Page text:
Welcome to Karen of IlLOOMinated Yarns!

Hollyhock Dye Bath

How long have you been dyeing yarn? Why did you start?

I’ve been dyeing yarn 4-5 years now, not really sure when I started.  Why did I start?  Because it looked like fun.  I liked being able to dream up colorways to make them one of a kind.  Now that I’ve decided to become more business like about it, I really need to come up with repeatable colorways and names.  Or not.  Sometimes one of a kind are good too.  Maybe I can do some of each.

How did your yarn line name come about? I saw you weave as well, and assume the name is linked.

Actually, the name for my weaving business, ilLOOMinating came first.  John (my husband) and I were talking about an unusual name, something that hadn’t been used, and would invoke the spirit of weaving.  He’s the one who actually thought of it.  When it came for a name for dyed yarn business I morphed the ilLOOMinating name into ilLOOMinated yarns.

Different yarn bases after Hollyhock dye bath

Do you come up with your own natural dyes, use specific references, or both?

I normally grow or harvest most of the natural dyes that I use.  One exception we made was to purchase some Brazilwood, as John didn’t have any of that in his stash. He’s a woodworker.  He’s got a big stash of wood.  Puts my yarn to shame, really.  🙂  I have two reference books that I use, Wild Color by Jenny Dean, and The Rainbow Beneath My Feet, by Arleen & Alan Bessette, which deals in natural dyeing with mushrooms.

How do you choose your yarn bases? Are your having any made specifically for you?

Right now I”m trying out different yarn bases to see which I like the best.  I do have some that will make the final cut, my silk sock one for instance, it’s absolutely lovely to work with.  Another base that I like is my glitter base, which has 5% gold stellina mixed in with the yarn.  Right now I have not contacted any mills for specific bases, perhaps if I decide to grow lots bigger I might do that but for now I”m very happy with my supplier.

Lig and Spitty inspecting the yarn

Congrats on getting a vendor slot at Sock Summit! What other festivals or conferences do you go to as a vendor?

Thanks!  I’m so excited to go to Portland this summer, I think I’m finally down off of cloud 9.  I just purchased a domain for ilLOOMinated yarns, and am moving my blog over so that it’s associated more with the yarn rather than with John’s business.  I’ve got a lot of bookwork ahead of me to go, since I”m going to put in a shopping cart too and migrate from Etsy.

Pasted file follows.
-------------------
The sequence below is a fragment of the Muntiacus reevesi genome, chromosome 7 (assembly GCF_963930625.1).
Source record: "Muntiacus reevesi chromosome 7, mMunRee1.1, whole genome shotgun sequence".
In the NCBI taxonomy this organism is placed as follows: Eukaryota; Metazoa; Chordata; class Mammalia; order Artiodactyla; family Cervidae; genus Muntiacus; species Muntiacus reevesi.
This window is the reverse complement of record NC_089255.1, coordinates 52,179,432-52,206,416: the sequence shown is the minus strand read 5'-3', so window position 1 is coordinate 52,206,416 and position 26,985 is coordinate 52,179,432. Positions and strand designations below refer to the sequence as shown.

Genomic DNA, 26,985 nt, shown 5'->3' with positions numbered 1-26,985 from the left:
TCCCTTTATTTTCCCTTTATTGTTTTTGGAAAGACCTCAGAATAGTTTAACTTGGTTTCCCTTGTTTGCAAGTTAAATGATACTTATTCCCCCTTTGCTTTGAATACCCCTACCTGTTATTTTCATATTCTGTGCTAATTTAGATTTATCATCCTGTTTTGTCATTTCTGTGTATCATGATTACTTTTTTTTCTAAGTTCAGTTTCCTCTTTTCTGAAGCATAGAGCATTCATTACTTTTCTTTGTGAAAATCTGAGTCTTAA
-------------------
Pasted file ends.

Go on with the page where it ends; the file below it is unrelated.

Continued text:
The two other festivals I have firm plans to attend this year to sell my yarn are Yarn Over, held April 30th at the Hopkins HS in Hopkins, MN, and Shepherd’s Harvest Sheep & Wool Festival, held Mother’s Day Weekend at the Washington County (MN) fairgrounds.  I am on the waiting list for Michigan  Sheep and Wool festival and do hope I get accepted; I’ve been there as a visitor and I love that festival.

The general thought amongst internet craft gurus is that potential customers want to know about the dyer as a person through things such as personal blogs, Twitter, etc. If a potential customer feels they ‘know’ the person dyeing the yarn, it builds trust in the mind of the customer, and they are more apt to make the first purchase.  What are your thoughts on this?

I tend to agree with that statement, that’s why I’m spiffing up my blog so people can see what I’m creating and how I do it.  In that same line, I have agreed to put on a natural dyeing program at my local library.  I probably won’t get any sales, but I might generate interest in a future purchase.  In my weaver life, I tend to talk with the customer for about 5 – 10 minutes before they make the purchase, as they are getting to know me and how I made the rug that they are considering purchasing.  It’s the same in the farmers markets that I participate in, the customers always like to know where I get the fruit that goes into the particular jelly they are purchasing, how I made it, and so forth.  It’s the personal touch, and more and more as people tend towards perhaps simpler lives and/or the shift to more CSA’s (community support agriculture) or eating more and more locally grown foodstuff — people perhaps wish to view non-food products in the same mode.

Thank you for sponsoring me!

Blog tour stops:
March 5th:  Knit-A-While
March 8th: Lobug Designs
March 9th: Sunset Cat Designs
March 10th: Purls Entwined

Karen is offering a 10% off coupon for anything in her store to one lucky reader.  Visit her store here and leave a comment on this blog post by midnight PST March 15th to be entered into a drawing for the coupon.